By Eric Stevick Herald writer
Schools were big winners at the ballot box Tuesday with six Snohomish County districts passing levies that provide about one-fifth of their operating budgets.
However, if Washington’s voted hadn’t decided in November to lower the threshold for passing a levy from 60 percent to a simple majority, there would be many nervous school leaders today.
All maintenance and operation levies were passing by comfortable margins Tuesday night, but most were below the supermajority threshold that was required in the past.
While voters were agreeing to replace operations levies, a $139 million bond measure in the Mukilteo School District was trailing Tuesday night. Bond measures — which fund building new schools, renovating old ones and buying land for future construction — still require a 60 percent supermajority. The measure had a 55 percent “yes” vote after Tuesday’s tally.
Supporters across the county said they were nervous about how their measures would fare for two reasons: It was their first attempt with an all-mail ballot and the school measures shared the ballot with the presidential primary. School leaders feared that many voters wouldn’t even turn in their ballots because they didn’t want to declare a political party, which was a requirement to vote in the presidential races.
Here’s a look at how each measure was faring Tuesday night:
A four-year levy request is passing. It will pay for activities such as music, drama and clubs, and 90 percent of sports costs, 60 percent of technology improvements and 30 percent of transportation services. It also contributes to curriculum and textbook costs and teacher training. Roughly half the money goes into staffing.
John Burkholder, chairman of the pro-levy committee in the Arlington district, said he was worried while waiting for results because of the presidential primary and the all-mail ballots. “We were never sure about this round,” he said.
Both Darrington school measures were passing by comfortable margins.
The four-year maintenance and operations levy will generate $1.02 million in 2009 and increase to $1.27 million in 2012.
A two-year transportation levy will raise $110,000 a year for each of the next two years to buy two new buses. Four of the district’s buses are more than 20 years old.
Two of three measures were passing but a third that would have built a stadium at the new Granite Falls High School was failing.
A four-year maintenance and operation levy and a technology levy were ahead.
The third measure would have been a four-year capital improvement levy that would have raised $4 million for stadium.
Kathy Grant, a school district spokeswoman, said she is thankful the two measures passed but doesn’t know if the district will put the third proposition back on the ballot.
“The program and operation levy and the tech levy, that’s our life line and it’s a big relief,” she said. “We will sit tight and keep our eye on the other one” for the stadium improvements.
The new campus already has synthetic turf and a track, but no seating. The measure would have provided a stadium with covered seating for 2,000 people for the home team and visitors seating for 500.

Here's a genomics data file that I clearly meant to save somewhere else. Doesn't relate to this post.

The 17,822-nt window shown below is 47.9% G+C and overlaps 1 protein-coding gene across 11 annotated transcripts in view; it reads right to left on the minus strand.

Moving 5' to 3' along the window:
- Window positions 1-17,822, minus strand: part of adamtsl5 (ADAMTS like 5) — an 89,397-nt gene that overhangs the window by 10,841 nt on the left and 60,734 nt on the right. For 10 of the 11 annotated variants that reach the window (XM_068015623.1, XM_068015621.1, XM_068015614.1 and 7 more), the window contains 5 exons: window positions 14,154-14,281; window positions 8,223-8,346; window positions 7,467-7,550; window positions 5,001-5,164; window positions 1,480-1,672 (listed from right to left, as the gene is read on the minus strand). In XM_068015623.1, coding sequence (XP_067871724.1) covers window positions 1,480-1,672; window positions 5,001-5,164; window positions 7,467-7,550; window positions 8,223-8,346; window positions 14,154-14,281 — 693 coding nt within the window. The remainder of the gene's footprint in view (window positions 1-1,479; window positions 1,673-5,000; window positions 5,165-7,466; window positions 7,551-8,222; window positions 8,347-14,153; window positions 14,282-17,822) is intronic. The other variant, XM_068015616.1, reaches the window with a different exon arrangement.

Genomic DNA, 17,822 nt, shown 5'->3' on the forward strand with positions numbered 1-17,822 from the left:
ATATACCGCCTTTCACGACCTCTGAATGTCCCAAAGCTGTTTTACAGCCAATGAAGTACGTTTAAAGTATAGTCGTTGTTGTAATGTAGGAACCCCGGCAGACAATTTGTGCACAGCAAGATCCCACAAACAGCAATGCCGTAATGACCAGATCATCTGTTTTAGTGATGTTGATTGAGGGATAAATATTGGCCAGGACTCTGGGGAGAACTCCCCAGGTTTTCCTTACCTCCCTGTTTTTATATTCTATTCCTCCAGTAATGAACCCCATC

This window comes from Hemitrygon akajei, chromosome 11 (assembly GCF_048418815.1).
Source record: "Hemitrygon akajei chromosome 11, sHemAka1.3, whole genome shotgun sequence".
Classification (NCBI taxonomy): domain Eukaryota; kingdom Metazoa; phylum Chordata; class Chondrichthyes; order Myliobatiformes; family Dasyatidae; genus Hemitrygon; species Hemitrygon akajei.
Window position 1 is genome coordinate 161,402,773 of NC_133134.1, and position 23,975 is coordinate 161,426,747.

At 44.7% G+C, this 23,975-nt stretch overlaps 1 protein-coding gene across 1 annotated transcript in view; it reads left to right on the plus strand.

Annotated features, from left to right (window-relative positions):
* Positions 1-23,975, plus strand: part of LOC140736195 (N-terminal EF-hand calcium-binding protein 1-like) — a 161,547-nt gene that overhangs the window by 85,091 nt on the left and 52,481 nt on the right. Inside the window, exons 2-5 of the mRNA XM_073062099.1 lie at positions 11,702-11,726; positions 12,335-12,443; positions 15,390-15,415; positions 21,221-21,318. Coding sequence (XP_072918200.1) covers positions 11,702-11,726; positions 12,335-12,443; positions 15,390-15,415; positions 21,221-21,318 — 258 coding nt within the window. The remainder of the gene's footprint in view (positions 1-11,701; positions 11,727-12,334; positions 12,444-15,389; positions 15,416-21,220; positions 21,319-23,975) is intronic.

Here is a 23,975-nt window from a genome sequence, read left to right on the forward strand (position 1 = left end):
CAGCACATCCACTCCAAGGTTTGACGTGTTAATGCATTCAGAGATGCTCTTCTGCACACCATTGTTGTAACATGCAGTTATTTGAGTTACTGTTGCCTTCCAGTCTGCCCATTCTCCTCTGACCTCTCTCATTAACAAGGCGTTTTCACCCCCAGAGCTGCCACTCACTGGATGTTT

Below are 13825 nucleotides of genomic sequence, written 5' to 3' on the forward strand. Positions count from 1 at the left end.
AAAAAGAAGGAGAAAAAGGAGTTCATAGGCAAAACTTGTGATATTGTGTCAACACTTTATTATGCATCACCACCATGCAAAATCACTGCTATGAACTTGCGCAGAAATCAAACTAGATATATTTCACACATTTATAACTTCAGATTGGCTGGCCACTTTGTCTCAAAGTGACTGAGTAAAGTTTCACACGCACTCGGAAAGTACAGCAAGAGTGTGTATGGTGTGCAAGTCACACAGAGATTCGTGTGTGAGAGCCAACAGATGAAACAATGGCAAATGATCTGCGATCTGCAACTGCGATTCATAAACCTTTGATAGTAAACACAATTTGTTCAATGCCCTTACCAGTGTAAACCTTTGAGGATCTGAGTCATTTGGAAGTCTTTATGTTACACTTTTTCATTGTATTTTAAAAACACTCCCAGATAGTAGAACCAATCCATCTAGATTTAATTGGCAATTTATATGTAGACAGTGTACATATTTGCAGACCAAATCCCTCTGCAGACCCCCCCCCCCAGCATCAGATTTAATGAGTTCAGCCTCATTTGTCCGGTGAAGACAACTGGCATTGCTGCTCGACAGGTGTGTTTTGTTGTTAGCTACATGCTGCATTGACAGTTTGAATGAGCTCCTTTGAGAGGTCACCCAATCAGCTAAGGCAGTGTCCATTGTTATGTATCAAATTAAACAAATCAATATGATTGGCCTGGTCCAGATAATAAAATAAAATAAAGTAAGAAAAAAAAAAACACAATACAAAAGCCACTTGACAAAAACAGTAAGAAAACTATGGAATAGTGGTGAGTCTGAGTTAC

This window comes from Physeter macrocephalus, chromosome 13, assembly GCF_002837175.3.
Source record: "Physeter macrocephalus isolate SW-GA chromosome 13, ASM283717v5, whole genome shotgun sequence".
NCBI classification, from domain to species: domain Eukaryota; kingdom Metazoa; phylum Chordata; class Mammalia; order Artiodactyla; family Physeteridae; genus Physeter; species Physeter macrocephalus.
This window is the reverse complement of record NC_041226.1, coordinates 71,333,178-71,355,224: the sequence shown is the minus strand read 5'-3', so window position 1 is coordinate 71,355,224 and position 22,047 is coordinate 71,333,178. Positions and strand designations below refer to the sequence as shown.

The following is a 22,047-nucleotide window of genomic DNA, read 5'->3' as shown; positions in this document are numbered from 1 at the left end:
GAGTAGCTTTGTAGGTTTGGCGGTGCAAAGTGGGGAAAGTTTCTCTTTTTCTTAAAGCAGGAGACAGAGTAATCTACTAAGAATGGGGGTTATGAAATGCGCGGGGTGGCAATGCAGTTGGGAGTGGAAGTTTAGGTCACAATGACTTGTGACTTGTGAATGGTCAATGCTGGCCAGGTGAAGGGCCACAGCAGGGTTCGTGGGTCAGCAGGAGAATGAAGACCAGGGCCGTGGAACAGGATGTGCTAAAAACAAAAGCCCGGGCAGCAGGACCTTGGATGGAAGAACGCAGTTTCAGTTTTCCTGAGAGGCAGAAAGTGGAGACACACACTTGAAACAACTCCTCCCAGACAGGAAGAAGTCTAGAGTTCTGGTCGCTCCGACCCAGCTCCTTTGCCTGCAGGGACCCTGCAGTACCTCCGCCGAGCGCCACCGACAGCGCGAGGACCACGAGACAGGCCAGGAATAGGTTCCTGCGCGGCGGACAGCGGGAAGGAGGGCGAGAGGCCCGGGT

The district’s four-year maintenance and operation levy and a technology levy were passing.
“If it weren’t for (new simple majority law) we would be biting our fingernails and waiting three and four more days that would be full of anxiety,” said Larry Francois, the district’s superintendent.
Voters in Monroe were favoring both school measures.
Proposition 1 is a request to renew a four-year maintenance and operation levy.
Proposition 2 is a two-year capital projects levy that would raise $4.7 million to replace aging roofs and heating systems, upgrade technology and resurface the high school track, which opened in 1999.
“We’re very pleased,” said Rosemary O’Neil, a school district spokeswoman. “It is a wonderful testament to the hundreds of hours volunteers put in to pass it.”
Voters in the Mukilteo School District considered a pair of school measures that would add new classrooms and remodel old ones.
A $139.2 million bond measure was failing to get the 60 percent supermajority required for bond measures. It would build a new $28 million elementary school near Lake Stickney, spend $41 million to renovate Mukilteo and Discovery elementary schools and set aside $12.5 million to buy land for future schools among a long list of improvements.
The other proposal to renew a six-year capital projects levy was passing by a wide margin. It needed a simple majority.
The levy will provide $11.2 million over six years that would be used for projects such as replacing roofs and paving paths for wheelchairs on playgrounds. Money would also be used to improve classroom technology.
“Of course, we are disappointed they both aren’t passing,” said Andy Muntz, a school district spokesman. “At the same time we can be optimistic a little bit. A lot of people are telling us they didn’t turn their ballots in until late.”
A four-year operations levy was passing with solid majorities in both Island and Snohomish counties.
In Stanwood district, 48 percent of registered voters are from Snohomish County and 52 percent are from Camano Island in Island County.
“The voters really showed their support in renewing the levy,” said Cathy Britt, a school district spokeswoman. “I think, in general, the community understood the importance of it.”
Reporter Eric Stevick: 425-339-3446 or e-mail email@example.com.